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The Word ‘Hero’ Has Lost All Meaning

When essential workers are risking death, they need more than idle praise

Let me confess something: Each evening, at 8 p.m., when my neighbors emerge from their homes and line the sidewalk to cheer and applaud for health-care workers, banging pots and pans, encouraging any passing car to honk, I stay inside. I don’t begrudge them this ritual, and I’m aware of the strain that medical professionals are under, but the “support” of the ovation seems cheap to me, though the motives are obviously sincere. Its true value, I suspect, is cathartic: After another day in quarantine, you want to howl at the night. 

The word “hero” now operates in similar fashion. Typically reserved for the police, firefighters, other first responders and military personnel, it has, thanks to coronavirus, widened to include all “essential workers” — everyone from doctors and hospital staff to bus drivers and grocery baggers. There is an undeniable heroism in working to save lives during a pandemic, or risking your own health to maintain the fabric of our alarmingly fragile society. When you call these people heroes, you mean it. Yet part of the reason for this language is to make ourselves feel better about the preventable danger these workers find themselves in. It is nicer, for us, to imagine them as beacons of courage, volunteering to brave the horrors of an infected world, than individuals trapped by precarity, unable to walk off the job, fearful of exposing family to disease.

In practice, “hero” worship often arrives in place of material assistance. Instead of the resources doctors and nurses actually need, they get a mawkish Banksy painting. Instead of safe conditions and a sensible sick leave policy, the sales force at Lowe’s Home Improvement stores get empty praise and a forced Easter Sunday off — without pay, of course. In a sense, this is nothing out of the ordinary: We give armed service veterans the “hero” label for waging horrific wars in the name of American capital and empire, then deny them adequate treatment for their physical and mental trauma, abandoning them to utter despair. It’s hard to name a set of heroes more respected than 9/11 responders, and even they had a bitter fight to see that resulting illnesses would be compensated by government. A hero is someone we’re likely to screw over.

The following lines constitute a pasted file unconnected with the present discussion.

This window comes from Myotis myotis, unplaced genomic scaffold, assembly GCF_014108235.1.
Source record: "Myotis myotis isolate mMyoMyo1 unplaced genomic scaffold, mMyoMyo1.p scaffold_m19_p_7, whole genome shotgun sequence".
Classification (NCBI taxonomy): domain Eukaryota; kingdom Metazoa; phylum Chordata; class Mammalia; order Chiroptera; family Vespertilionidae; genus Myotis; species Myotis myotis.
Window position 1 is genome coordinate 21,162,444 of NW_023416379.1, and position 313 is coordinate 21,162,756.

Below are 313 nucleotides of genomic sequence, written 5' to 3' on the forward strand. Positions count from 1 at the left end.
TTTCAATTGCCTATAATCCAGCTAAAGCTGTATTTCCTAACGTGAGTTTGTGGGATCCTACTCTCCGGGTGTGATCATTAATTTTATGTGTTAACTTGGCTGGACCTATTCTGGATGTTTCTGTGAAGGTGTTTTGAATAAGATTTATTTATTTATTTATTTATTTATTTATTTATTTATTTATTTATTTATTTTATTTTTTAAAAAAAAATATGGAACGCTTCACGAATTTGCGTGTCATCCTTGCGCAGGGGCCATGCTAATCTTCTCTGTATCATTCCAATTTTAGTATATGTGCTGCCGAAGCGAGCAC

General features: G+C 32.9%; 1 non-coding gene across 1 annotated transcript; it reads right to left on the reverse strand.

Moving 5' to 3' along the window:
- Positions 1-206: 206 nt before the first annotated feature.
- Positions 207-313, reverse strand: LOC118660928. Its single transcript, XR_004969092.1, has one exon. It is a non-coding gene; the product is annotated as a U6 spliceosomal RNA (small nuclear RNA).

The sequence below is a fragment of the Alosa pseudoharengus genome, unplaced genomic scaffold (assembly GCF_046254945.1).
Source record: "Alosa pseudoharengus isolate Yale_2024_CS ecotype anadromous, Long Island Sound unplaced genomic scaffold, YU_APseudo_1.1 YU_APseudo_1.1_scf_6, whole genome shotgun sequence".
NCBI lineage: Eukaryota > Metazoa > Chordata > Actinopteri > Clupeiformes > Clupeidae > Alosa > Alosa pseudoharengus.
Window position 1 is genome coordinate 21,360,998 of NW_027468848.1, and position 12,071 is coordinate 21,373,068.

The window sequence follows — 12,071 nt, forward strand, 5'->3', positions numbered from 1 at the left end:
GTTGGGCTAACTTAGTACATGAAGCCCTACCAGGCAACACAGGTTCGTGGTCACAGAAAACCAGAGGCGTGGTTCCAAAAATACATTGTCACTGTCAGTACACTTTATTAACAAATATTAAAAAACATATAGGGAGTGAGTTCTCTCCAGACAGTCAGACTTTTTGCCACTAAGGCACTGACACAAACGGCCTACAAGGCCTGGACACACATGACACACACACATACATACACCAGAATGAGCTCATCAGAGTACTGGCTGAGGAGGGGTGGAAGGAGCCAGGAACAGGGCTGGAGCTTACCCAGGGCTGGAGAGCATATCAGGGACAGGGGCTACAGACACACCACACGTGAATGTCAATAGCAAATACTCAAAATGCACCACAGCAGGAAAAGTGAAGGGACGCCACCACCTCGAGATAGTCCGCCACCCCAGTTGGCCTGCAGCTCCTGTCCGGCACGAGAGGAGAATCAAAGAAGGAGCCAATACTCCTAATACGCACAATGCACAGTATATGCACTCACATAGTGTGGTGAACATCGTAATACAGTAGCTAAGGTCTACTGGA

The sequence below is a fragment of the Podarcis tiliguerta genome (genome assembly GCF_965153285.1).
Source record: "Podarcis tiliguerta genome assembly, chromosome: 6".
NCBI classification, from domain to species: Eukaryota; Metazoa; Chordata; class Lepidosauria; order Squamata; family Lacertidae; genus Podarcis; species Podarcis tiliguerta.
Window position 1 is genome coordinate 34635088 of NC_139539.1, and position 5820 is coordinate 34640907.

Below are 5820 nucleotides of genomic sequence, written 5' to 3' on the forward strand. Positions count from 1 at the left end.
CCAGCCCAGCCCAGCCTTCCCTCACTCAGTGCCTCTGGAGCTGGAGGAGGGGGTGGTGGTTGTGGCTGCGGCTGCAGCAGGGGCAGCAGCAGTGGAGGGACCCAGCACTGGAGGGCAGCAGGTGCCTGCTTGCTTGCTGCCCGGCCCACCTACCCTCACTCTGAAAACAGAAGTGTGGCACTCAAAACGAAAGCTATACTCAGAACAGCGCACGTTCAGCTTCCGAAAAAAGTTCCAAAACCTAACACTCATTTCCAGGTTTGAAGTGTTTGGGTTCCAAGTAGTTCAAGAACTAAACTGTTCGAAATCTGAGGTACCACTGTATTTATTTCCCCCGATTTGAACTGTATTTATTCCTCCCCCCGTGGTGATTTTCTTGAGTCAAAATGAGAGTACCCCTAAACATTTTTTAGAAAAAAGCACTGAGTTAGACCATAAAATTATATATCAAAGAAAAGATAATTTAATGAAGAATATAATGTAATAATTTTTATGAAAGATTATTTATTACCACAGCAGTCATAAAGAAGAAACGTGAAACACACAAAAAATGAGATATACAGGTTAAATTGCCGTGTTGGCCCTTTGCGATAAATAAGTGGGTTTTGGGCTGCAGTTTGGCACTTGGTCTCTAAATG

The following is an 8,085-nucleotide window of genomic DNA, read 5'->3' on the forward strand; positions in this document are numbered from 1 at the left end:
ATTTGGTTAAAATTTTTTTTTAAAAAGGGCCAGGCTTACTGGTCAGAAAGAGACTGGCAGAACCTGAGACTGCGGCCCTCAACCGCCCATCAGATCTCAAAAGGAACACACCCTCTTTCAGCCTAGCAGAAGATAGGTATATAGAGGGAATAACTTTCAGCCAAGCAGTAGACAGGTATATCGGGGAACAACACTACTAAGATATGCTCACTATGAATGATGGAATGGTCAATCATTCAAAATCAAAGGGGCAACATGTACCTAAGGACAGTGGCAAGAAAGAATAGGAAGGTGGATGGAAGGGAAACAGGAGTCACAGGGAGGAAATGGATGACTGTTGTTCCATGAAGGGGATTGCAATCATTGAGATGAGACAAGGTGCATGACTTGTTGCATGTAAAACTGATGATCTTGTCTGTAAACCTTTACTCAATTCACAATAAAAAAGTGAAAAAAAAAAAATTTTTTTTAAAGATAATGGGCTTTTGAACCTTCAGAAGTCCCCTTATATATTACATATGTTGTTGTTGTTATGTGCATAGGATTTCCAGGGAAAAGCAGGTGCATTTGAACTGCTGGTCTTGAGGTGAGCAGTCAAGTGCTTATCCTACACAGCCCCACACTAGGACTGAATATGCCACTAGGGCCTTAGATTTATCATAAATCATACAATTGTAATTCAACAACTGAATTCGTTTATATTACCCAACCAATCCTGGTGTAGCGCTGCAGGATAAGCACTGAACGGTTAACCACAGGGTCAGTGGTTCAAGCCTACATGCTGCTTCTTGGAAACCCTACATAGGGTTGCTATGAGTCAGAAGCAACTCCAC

At its most sinister, then, “hero” is a watchword of the functionally indifferent status quo: We expect heroes to be satisfied with our thanks or fawning, and little else. It’s what “thoughts and prayers” are to school shootings in the absence of gun reform, or what “exposure” is to creatives looking for financial gain. When you make someone a hero, you superimpose a humility that negates the desire for just rewards — by connotative definition, a hero rejects money, influence or simple recognition, though we’ll give them the last in some fuzzy gesture of a “solidarity” that benefits our egos, not their situation. Yes, a hero is by nature content with fulfillment of a crushing, thankless duty — with a loyalty to their own ethic — that is wholly divorced from matters like next month’s rent.

Is it any wonder that the Trump administration and its enablers can laud the health-care sector as heroes while fundamentally undermining the U.S. response to COVID-19 at every turn? The president himself has added to their burden while minimizing the scale of the problem, echoed harmful pseudoscience and baldly refused to model the behaviors that stem contagion. At this moment, he’s pushing for a broad reopening of the economy as internal White House data projects a dizzying spike in deaths. It is the task of a hero to perform triage on a collapsing system, since nobody will lift a finger to redesign that system in a way that strengthens it or ensures the justice of its outcomes. A hero is, above all, a sacrifice to the rotten culture that does not wish to heal itself.

Over the coming weeks and months, many of these heroes are bound to succumb to the virus — and of that group, a number will die in agony, alone. The effect of “hero” rhetoric is to render those deaths as noble, if tragic, and ultimately, a question of fate. But none of this was preordained, and there is no comfort in a life cut short to sustain a bull market. We salute heroes to avoid seeing them as victims, the acceptable losses of a brutal calculus.

And those who do survive the summer, and this year, should not expect our shows of gratitude to last. Heroism is a fleeting trait, almost as expendable as the human beings we honor with the term, who deserve at least the dignity it conjures.